Why Men Should Do Pilates, Too


Michael Feigin, MS, CSCS, has been a leader in the fitness industry for 20 years as a personal trainer and group fitness instructor. He is the co-owner of Half Moon Pilates, a New York-based fitness business with studios throughout the New York metropolitan area, as well as a nationally recognized education program that educates and certifies Pilates instructors. Michael earned a master's degree in clinical nutrition as well as numerous certifications in exercise, and is a certified Strength and Conditioning Coach from the National Strength and Conditioning Association. For more information, visit www.halfmoonpilates.com.

In recent years, the Pilates industry has seen tremendous growth. Yet it still happens and it always happens the same. I’ll be at a social gathering and someone will ask what I do for a living. I say, “I own Pilates studios.” “ Pilates? Isn’t that like yoga?”

Usually, the respondent is a man. Women are slightly more educated with regard to Pilates thanks to the slimming and lengthening effects mentioned so often in fashion and style magazines. But most men simply know it as something that some women they know do for exercise, and it’s very difficult to motivate men by telling them they will fit into a size four dress.

So the question is “Why should men do Pilates?”

Most men tend to train their abdomens incorrectly, focusing far more on repetition and range of motion than they do proper technique. Pilates will make them focus on technique, and that focus will help them garner results, strengthening their midsections and, consequently, protecting their lower backs.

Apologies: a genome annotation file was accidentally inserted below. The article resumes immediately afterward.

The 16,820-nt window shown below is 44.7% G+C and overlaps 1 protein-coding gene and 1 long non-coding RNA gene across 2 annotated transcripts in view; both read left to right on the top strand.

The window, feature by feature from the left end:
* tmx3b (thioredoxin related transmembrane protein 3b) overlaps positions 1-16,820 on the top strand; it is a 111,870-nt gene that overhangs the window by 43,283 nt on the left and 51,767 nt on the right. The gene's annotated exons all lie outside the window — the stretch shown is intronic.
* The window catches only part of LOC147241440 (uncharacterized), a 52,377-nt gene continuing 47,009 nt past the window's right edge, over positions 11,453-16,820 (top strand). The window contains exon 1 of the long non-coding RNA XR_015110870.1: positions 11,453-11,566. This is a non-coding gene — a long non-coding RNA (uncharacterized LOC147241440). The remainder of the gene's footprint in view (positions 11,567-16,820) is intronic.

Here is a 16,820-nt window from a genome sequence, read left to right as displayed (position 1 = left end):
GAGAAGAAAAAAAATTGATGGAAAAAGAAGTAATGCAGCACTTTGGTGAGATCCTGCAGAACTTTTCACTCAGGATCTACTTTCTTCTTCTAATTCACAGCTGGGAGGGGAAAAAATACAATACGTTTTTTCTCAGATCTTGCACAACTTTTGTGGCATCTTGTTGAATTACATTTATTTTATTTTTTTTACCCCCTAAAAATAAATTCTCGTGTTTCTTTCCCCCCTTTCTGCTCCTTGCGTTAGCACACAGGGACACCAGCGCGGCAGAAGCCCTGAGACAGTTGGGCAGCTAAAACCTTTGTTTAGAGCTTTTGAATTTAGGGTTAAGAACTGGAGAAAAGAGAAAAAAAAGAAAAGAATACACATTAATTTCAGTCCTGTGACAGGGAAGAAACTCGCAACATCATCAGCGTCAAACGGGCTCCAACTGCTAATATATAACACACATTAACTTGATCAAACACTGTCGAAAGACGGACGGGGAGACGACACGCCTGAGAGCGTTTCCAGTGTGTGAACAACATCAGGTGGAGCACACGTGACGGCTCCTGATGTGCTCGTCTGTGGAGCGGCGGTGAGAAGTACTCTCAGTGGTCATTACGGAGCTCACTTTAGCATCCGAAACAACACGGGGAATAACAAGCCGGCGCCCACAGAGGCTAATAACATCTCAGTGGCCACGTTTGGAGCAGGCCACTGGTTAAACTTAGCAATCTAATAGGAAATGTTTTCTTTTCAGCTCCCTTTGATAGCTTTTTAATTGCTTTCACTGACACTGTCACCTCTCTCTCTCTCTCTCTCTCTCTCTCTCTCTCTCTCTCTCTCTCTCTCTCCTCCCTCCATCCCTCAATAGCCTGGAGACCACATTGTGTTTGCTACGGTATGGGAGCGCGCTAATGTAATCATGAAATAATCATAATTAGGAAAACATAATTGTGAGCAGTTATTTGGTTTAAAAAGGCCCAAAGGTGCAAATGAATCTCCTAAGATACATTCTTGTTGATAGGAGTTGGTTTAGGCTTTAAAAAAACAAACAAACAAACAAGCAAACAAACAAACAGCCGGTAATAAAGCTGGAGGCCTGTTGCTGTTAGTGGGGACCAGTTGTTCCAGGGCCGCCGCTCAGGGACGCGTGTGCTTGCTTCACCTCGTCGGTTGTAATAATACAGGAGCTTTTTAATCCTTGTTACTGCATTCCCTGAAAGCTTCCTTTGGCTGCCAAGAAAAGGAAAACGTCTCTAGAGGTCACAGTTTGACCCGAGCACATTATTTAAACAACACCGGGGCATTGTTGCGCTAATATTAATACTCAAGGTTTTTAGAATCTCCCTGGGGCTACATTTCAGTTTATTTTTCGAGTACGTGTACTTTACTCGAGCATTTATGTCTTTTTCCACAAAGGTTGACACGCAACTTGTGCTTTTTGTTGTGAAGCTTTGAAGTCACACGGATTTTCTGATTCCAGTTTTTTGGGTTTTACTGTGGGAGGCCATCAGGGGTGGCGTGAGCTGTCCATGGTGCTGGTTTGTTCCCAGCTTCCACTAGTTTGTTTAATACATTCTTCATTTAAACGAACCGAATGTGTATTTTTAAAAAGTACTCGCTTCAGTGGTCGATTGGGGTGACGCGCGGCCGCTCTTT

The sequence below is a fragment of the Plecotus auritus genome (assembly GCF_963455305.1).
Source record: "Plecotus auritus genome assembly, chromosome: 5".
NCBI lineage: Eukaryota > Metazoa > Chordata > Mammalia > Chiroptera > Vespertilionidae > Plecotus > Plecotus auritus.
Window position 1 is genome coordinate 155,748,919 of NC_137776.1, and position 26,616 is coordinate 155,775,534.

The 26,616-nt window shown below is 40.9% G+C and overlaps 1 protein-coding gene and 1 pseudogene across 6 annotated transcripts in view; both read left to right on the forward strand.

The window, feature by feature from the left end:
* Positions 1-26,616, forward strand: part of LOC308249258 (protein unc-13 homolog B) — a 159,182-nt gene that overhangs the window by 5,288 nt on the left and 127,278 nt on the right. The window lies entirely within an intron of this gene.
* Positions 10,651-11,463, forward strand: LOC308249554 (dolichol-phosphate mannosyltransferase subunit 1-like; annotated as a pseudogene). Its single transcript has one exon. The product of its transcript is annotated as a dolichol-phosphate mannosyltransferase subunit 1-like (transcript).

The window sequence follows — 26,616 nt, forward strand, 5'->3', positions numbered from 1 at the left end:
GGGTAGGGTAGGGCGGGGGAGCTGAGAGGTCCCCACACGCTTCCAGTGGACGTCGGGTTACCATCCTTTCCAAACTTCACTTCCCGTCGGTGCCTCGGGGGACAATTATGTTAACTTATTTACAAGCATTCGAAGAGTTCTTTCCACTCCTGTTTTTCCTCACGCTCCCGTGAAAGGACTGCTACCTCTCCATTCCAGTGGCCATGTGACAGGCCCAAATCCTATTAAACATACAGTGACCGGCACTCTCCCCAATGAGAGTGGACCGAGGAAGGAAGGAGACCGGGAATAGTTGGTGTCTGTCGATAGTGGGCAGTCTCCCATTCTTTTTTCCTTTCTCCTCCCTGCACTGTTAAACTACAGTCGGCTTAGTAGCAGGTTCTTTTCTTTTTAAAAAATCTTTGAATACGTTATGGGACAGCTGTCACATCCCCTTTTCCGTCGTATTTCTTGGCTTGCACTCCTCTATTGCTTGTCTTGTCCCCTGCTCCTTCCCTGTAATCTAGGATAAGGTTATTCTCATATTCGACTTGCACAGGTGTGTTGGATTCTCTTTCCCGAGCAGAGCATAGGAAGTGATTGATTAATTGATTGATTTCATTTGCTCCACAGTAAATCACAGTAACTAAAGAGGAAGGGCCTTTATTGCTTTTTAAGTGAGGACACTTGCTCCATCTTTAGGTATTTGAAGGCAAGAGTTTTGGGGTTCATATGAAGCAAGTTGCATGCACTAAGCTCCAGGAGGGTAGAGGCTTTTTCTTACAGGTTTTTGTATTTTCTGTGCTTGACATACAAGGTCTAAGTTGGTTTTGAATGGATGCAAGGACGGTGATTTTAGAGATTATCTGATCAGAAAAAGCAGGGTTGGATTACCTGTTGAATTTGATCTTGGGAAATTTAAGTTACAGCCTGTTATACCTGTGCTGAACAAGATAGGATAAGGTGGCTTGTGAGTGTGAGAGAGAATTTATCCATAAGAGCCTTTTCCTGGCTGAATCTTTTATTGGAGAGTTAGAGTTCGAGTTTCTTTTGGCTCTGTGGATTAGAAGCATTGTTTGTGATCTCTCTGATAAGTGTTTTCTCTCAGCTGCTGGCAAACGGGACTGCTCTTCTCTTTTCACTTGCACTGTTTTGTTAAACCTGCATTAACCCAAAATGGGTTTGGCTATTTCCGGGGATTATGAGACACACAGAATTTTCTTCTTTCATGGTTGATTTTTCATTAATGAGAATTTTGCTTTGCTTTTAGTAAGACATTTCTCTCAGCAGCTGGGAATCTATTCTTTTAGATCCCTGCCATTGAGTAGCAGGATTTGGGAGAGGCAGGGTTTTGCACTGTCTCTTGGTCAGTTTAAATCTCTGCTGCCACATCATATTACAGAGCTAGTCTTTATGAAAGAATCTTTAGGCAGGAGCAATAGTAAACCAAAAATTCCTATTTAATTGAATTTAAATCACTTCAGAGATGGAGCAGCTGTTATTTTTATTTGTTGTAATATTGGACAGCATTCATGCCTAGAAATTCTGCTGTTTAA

Most men focus a great deal on weight training and cardiovascular work and that leaves them needing more flexibility. Because stretching does not offer benefits like bigger arms, most men skip it.

Most men live in the world of the weekend warriors: they go out on the weekends and play sports as though they were still in high school, and the resulting injuries can be devastating with long-term consequences. So how do you convince men that this is something they should do?

Always be aware that men have less of an overall body awareness than women. Physical corrections may be difficult for men to translate into action. It may be easier for your client to respond to an action that will lead them to proper placement.

Pilates usually entails a great deal of multi-tasking and this can be difficult for some men. Testosterone is a hormone that creates focus, but, unfortunately, sometimes that focus becomes too single-minded. Try to gauge whether your male client is capable of multitasking before you give him five goals to accomplish all at once. If multitasking is not going to be possible, focus on one goal at a time. Occasionally change the goal so that the exercises do not become boring to the client, but beware of overloading. I know men who have left Pilates studios after being overwhelmed with cues and tasks and this information overload caused them to just shut down. Their response about the work? “Well, it seems a little boring.”

Find as many articles as you can about men and particularly male athletes who do Pilates to improve performance. For starters: Tiger Woods, Jason Kidd and the New England Patriots. Also, collect articles about the benefits of core training. Frame and post these articles in your studio, right next to the articles from Self and Elle. Also, keep a file of copies of these articles to give as handouts to men who may stop in, or to their wives who may already be clients. I have signed up more men with stories of my straight drives on the golf course, “200 yards with a 4-iron,” than any other method.

For the first two or three workouts, focus very intensely on the abdomen. If the client wakes up the next morning and feels that he has truly worked his abdomen for the first time in a long time, you will have gained have his respect.

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